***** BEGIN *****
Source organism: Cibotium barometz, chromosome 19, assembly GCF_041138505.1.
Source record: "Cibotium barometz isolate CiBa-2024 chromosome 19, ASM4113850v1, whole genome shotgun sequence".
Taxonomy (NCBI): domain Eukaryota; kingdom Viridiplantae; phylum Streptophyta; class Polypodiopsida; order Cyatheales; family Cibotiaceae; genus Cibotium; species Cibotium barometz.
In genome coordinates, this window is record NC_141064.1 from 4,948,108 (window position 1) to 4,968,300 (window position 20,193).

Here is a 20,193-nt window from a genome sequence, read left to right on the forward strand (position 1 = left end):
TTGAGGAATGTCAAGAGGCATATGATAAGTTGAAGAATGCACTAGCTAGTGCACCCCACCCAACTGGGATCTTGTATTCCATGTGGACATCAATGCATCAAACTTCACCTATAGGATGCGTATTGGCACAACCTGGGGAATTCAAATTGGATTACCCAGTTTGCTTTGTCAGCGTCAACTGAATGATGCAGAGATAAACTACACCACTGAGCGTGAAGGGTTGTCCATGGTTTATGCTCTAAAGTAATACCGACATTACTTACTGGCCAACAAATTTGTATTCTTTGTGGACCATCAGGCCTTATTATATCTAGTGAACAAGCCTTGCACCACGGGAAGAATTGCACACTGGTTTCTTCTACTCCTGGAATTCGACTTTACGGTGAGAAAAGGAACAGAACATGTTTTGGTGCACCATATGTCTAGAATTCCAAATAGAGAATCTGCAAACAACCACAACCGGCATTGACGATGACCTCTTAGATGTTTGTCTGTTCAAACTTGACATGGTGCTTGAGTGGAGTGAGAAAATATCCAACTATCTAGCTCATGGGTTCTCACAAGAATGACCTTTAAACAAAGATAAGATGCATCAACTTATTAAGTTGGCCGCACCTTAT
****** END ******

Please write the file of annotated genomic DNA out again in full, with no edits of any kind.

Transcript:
Source organism: Cibotium barometz, chromosome 19, assembly GCF_041138505.1.
Source record: "Cibotium barometz isolate CiBa-2024 chromosome 19, ASM4113850v1, whole genome shotgun sequence".
Taxonomy (NCBI): domain Eukaryota; kingdom Viridiplantae; phylum Streptophyta; class Polypodiopsida; order Cyatheales; family Cibotiaceae; genus Cibotium; species Cibotium barometz.
In genome coordinates, this window is record NC_141064.1 from 4,948,108 (window position 1) to 4,968,300 (window position 20,193).

Here is a 20,193-nt window from a genome sequence, read left to right on the forward strand (position 1 = left end):
TTGAGGAATGTCAAGAGGCATATGATAAGTTGAAGAATGCACTAGCTAGTGCACCCCACCCAACTGGGATCTTGTATTCCATGTGGACATCAATGCATCAAACTTCACCTATAGGATGCGTATTGGCACAACCTGGGGAATTCAAATTGGATTACCCAGTTTGCTTTGTCAGCGTCAACTGAATGATGCAGAGATAAACTACACCACTGAGCGTGAAGGGTTGTCCATGGTTTATGCTCTAAAGTAATACCGACATTACTTACTGGCCAACAAATTTGTATTCTTTGTGGACCATCAGGCCTTATTATATCTAGTGAACAAGCCTTGCACCACGGGAAGAATTGCACACTGGTTTCTTCTACTCCTGGAATTCGACTTTACGGTGAGAAAAGGAACAGAACATGTTTTGGTGCACCATATGTCTAGAATTCCAAATAGAGAATCTGCAAACAACCACAACCGGCATTGACGATGACCTCTTAGATGTTTGTCTGTTCAAACTTGACATGGTGCTTGAGTGGAGTGAGAAAATATCCAACTATCTAGCTCATGGGTTCTCACAAGAATGACCTTTAAACAAAGATAAGATGCATCAACTTATTAAGTTGGCCGCACCTTAT